July 15, 2024
The Top Glasswashers You Should Consider

Glasswashers are machines specifically designed to clean wine glasses, mugs and other glasswares. They are meant for establishments that serve a large number of drinks and beverages.

Advantages of Using Glasswashers

Typical home dishwashers handle both plates and glasswares for practicality. However, food service businesses must treat them differently. Doing so brings the following benefits:

  • Increased efficiency,
  • improved sanitation, and
  • extended lifespan of the tableware.

Plates and cutlery endure tougher grease and rough handling. They require higher water pressure, stronger detergents and longer cleaning time. Glasses meant for beverages are easier to clean but need more delicate management. Washing drinkware similar to plates could lead to streak marks and breakage. Think of crystal wine glasses and how easy it is to crack one. Efficiency is also improved if glasses are allowed to have faster cycle time.

Types of Commercial Glasswashers

There many types of glasswashers Australia restaurateurs can choose from. Each has their own strong points and disadvantages.

In Sink Glasswashers fit in standard kitchen sinks. These washers are very portable. They rely on water pressure to operate yet saves up to 70% water when compared to manual washing. They are enough to remove lipstick and other drink contaminants. No special plumbing is needed to install and do not need electricity to do its job. These made them ideal for events, even in an outdoor setup. They are also a good choice for bars that primarily serve beer.

In sink glasswashers can be used with delicate glassware. This is because it employs brushes to clean instead of high water pressure and chemicals. The glasses are washed individually. User holds each item as it goes through the cleaning process. The cycle is done in seconds but the per piece approach limits their practicality to small bars.

A safety reminder, this type of glasswasher requires frequent extensive cleaning. It is prone to growth of microorganisms, especially at the base of the brush. Also note electric versions are available if desired.

Under Counter Glasswashers handle 30 racks per hour on the average. This capacity is enough for mid-sized establishments that get fully occupied on selected hours in a day. Models may use heater water or chemicals to sanitize the wares.

Cold Rinse Glasswashers wash the glasses once but rinse them twice. The first rinse uses hot water, the second with cold water. The main benefit is cooled drinkwares ready for use without the streak marks. The downside is relatively high utilities consumption.

Wash and Dump Glasswasher are the traditional equipment used in medium-sized restaurants. They take in new water for every cleaning cycle. High water costs associated with its operation makes them unpopular to new establishments.

Recirculating Glasswashers offer the latest improvements in commercial glass washing. They are more expensive than traditional fill and dump machines. They do not rely on the tap for hot water, being able to heat the water on their own. This means higher power consumption and may need more expensive electrical setup.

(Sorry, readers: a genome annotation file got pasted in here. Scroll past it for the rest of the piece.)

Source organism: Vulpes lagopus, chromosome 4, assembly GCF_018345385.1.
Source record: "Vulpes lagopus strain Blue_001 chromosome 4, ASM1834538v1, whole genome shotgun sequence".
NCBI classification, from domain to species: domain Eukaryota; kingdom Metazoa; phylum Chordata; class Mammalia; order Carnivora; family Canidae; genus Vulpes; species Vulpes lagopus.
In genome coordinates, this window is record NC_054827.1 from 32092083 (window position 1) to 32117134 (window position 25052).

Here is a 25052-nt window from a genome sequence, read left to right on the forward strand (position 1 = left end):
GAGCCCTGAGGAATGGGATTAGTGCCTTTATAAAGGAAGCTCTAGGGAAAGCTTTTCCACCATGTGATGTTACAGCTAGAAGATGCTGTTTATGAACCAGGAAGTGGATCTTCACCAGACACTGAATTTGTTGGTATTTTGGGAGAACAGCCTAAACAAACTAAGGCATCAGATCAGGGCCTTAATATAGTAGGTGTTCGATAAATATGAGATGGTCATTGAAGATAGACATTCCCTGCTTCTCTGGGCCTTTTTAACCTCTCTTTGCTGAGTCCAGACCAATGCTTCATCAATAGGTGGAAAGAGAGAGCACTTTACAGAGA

Reduced water use is the key advantage of recirculating glasswashers. Some models use less than two liters of water per cycle. Thousands of dollars are saved in water bills in a year, making up for the high unit price and installation cost. It also means that they are ideal in areas that suffer low water pressure. They are also credited as an environment-friendly alternative for using less water.

Despite clear disadvantages, some still prefer to use wash and dump over recirculating models. Upfront costs are major considerations. Electrical setup required by recirculating washers may not be feasible in some kitchens.

Conveyor Glasswashers cleans up to 2,000 glasses every hour. Designed to handle heavy loads, they are typically made of durable stainless steel. Hotels, hospitals and schools are the primary users. But they are also used in medium to large-sized restaurants. Aside from pass-through versions, rotary conveyors are available to fit in tight spaces. Some models provide a final cold water rinse, ready for immediate use.

High capacity entails high unit price and installation costs. Installing conveyor glasswashers requires four connections — hot water, cold water, electrical and drain.

Choosing the Right Solution

There are many factors to consider in choosing the right type of glassware. Make sure yours include:

  • Capacity. Planning should include a gap between projected peak hours. The number of available glasswares should cover peak customer demand. Will there be enough if glasses are not immediately ready after washing?
  • Operation. A large centralized kitchen, or small specialty bars across the space? More beer mugs or tequila shots?
  • Upfront Cost and Operating Cost. Working with a well-planned budget can help narrow down the choices. A new dining concept is a high-risk venture. Maybe it’s better to go for the low upfront cost.
  • Kitchen Setup. Availability of electrical sources, drain, and hot and cold water pipes all affect the placement and size of equipment that can be used. Installation expenses escalate for poorly planned kitchens. A previously-owned facility limits the options on where the glasswasher can be placed. Operation is hampered if glasswasher door blocks the path of kitchen staff.
  • Glasswares. Quick temperature changes could break delicate glass. Make sure the wine glass can handle the hot and cold rinse it will be subjected to.
  • Noise. Consult the agent on noise generated by the planned glasswasher purchase. This is a must if it is to be installed in areas close to customers. Select quieter models if needed. Sound-proof the cabinets that covers the under counter glasswashers.